PTSD and Me: by Alice

Fighting was a common practice in my life. I’m not sure if I actually enjoyed it or if I was just conditioned to feel gratification from it. Either way, I enjoyed watching fights, like physical ones. I respected the sport of it as well whether it be boxing, martial arts or UFC style. I could appreciate the dedication to it, the strength and the control that one must have to be a good fighter. Anyhow, back in my early 20’s my boyfriend at the time and I would have people over for pretty much anything. Just to party, watch a game, or to watch the fights of course! It was also much easier having events at my house because of how uncomfortable I would get being out late at night. The irrational thinking would come in, like, “what if we get kicked out and stuck outside and jumped on our way back home?” or “what if someone we don’t know shows up and starts a fight?” These things were things that had happened to me the night I was badly beaten up. So naturally those were the anxieties that would fill my head and I would never end up really enjoying myself on my outings.

Back to the fights!!! So, people are coming over and I’m getting pumped for the company and the excitement of the fights right!?!? At least that’s what I thought I was feeling. I took a couple of hoots to help me chill a bit before company showed up and continued getting ready. I felt better. Now the friends are all here, there’s a good vibe throughout the house and a slight buzz of excitment in the air. FIGHT! *DING DING* everyone starts cheering and yelling while the two fighters are sizing each other up. I don’t really know what happened but I started feeling really panicky as the fists were flying but it got really bad when one fighter was on the ground and not doing so good. An elbow from his opponent came crashing into his face and he looked like he was no longer on this planet after that. BOOM! I’m on the boulevard and they are pulling me to the curb. I’m fighting for my life. The fighter has to be sure and wait for the ref to call a K.O and hits his opponent again in the face with his fist this time and blood spews everywhere. BOOM! I made it away from the curb but realize I’m on the sidewalk now with my cheek pressed against it (my thoughts: I’m going to die) here comes the foot… *Bright lights* I look around me seeing everyone yelling in excitement that their fighter of choice had won. *Gasp for air* realizing I was having a flash back and stopped breathing for a moment I try to regain my composure but I can’t. My hands are not only shaking but are cold and clammy. My chest is so tight and I can’t help but feel the tears sting the back of my eyes in complete embarrassment.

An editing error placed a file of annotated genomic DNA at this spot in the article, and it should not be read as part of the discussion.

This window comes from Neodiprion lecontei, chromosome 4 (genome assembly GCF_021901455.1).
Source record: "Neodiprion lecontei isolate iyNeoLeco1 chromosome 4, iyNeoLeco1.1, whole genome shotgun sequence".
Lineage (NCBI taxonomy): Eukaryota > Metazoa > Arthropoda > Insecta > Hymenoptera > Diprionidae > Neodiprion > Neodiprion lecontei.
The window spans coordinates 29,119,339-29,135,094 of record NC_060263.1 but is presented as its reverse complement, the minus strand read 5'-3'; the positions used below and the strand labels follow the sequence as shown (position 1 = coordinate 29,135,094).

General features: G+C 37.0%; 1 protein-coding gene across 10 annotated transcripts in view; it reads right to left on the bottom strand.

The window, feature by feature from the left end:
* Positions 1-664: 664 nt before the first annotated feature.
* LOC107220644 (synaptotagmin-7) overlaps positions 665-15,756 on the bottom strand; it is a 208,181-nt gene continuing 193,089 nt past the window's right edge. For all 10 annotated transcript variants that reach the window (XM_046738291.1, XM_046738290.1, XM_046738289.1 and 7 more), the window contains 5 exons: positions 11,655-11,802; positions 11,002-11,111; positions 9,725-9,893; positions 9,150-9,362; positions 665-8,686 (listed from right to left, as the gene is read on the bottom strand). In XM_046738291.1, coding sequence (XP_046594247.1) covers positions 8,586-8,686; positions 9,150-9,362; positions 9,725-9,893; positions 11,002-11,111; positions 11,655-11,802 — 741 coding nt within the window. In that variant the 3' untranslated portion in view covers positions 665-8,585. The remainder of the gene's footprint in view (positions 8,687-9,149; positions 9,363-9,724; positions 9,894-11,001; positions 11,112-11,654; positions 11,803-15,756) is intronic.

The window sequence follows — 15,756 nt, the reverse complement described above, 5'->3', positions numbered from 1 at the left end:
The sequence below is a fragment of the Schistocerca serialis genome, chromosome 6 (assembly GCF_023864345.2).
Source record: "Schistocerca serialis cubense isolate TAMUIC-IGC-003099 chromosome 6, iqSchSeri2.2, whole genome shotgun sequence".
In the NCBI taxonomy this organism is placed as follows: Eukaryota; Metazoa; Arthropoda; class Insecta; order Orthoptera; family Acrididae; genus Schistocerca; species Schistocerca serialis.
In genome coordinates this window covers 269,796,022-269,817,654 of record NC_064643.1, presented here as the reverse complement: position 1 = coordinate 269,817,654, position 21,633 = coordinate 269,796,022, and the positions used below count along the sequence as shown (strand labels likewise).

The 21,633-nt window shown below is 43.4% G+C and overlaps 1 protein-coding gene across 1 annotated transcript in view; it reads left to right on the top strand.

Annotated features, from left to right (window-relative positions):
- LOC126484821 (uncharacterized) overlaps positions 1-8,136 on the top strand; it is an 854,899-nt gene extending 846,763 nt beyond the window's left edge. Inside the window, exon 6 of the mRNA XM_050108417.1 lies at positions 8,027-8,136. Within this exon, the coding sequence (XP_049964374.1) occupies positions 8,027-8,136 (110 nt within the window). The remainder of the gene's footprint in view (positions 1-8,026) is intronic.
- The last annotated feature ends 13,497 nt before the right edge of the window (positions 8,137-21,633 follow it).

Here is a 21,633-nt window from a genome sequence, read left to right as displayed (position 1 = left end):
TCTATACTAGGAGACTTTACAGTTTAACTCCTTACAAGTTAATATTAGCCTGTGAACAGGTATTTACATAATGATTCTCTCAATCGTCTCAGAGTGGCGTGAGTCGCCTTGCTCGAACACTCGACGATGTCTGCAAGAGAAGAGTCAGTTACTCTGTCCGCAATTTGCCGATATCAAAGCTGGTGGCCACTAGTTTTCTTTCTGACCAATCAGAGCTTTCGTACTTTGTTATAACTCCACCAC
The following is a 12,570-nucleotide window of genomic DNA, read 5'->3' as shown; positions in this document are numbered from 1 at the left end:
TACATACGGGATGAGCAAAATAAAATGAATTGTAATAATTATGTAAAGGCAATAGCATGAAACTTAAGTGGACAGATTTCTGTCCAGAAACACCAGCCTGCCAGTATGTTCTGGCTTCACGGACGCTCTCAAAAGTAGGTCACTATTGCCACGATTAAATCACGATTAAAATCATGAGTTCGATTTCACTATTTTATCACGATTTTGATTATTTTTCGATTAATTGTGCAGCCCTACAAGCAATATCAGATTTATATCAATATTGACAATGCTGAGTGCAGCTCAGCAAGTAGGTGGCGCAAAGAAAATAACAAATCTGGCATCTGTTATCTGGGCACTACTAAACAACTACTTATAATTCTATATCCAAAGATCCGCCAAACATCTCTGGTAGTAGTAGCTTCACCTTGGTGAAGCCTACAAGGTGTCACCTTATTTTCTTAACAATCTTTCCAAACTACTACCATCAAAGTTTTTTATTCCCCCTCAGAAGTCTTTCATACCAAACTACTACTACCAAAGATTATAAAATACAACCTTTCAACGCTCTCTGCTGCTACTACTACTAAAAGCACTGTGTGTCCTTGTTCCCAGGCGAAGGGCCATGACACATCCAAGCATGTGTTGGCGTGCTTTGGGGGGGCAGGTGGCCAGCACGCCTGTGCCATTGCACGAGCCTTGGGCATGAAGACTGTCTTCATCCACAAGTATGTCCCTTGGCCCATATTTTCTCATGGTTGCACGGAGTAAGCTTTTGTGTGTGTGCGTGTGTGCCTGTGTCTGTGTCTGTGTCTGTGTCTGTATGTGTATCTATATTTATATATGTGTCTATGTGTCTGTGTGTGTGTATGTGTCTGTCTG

As I left to use the washroom my legs felt like jello and cement all at the same time. The second I was alone with the door shut behind me, I broke down alone on the floor. I didn’t understand why I was feeling this way. I mean, I know what happened was devastating to me but that was over 5 years ago now! I have watched fights since then, heck I’d even been in fights since then. I don’t think anyone even noticed my reaction to the fight, but i still felt so embarrassed with myself. I felt silly and weak. This wasn’t me, this isn’t me! I’m strong! What the hell! I stopped watching the fights after that night. I never wanted to feel that way (vulnerable) ever again or have anymore flashbacks. The flashbacks feel like dreams/deja vu for me because I know after the incident happened I can remember most of what had happened and then it just sort of goes away, like erased from my memory and then when a trigger arises the BOOM happens and I remember it all over again.

Until next time…

Categories Alices ptsdTags ,

2 thoughts on “PTSD and Me: by Alice

  1. Thank you so much for sharing this struggle. I certainly hope that you am will fell comfort to tell us more and keep the world updated to your situation and struggle.

    I can understand that dramatic change in demeanor. That clammy feeling and the breathing. Places that I had gone to for food and enjoyed greatly became death traps for me after the quake.

    I sympathize with you.

    Liked by 2 people

    1. Hey Brian,
      thanks so much for your comment, I’m so glad you enjoyed the read and were able to take something from it. Its also nice knowing I’m not alone in this. I empathize with you friend ❤


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